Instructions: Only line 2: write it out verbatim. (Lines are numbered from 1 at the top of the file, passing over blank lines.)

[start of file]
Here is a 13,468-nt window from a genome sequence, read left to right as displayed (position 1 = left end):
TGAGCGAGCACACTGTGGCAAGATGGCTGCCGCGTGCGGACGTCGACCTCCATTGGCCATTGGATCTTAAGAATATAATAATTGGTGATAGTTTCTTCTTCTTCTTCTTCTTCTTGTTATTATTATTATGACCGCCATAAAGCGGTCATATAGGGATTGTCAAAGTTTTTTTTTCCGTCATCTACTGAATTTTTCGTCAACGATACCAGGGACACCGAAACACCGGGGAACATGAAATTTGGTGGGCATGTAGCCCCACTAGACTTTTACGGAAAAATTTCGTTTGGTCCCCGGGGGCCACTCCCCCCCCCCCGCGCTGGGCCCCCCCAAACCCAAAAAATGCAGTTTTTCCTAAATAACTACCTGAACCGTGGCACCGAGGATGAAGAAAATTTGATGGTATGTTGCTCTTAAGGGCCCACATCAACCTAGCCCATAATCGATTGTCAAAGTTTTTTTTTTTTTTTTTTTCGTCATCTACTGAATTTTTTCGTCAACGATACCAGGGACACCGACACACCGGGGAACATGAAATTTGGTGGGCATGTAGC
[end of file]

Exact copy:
TGAGCGAGCACACTGTGGCAAGATGGCTGCCGCGTGCGGACGTCGACCTCCATTGGCCATTGGATCTTAAGAATATAATAATTGGTGATAGTTTCTTCTTCTTCTTCTTCTTCTTGTTATTATTATTATGACCGCCATAAAGCGGTCATATAGGGATTGTCAAAGTTTTTTTTTCCGTCATCTACTGAATTTTTCGTCAACGATACCAGGGACACCGAAACACCGGGGAACATGAAATTTGGTGGGCATGTAGCCCCACTAGACTTTTACGGAAAAATTTCGTTTGGTCCCCGGGGGCCACTCCCCCCCCCCCGCGCTGGGCCCCCCCAAACCCAAAAAATGCAGTTTTTCCTAAATAACTACCTGAACCGTGGCACCGAGGATGAAGAAAATTTGATGGTATGTTGCTCTTAAGGGCCCACATCAACCTAGCCCATAATCGATTGTCAAAGTTTTTTTTTTTTTTTTTTTCGTCATCTACTGAATTTTTTCGTCAACGATACCAGGGACACCGACACACCGGGGAACATGAAATTTGGTGGGCATGTAGC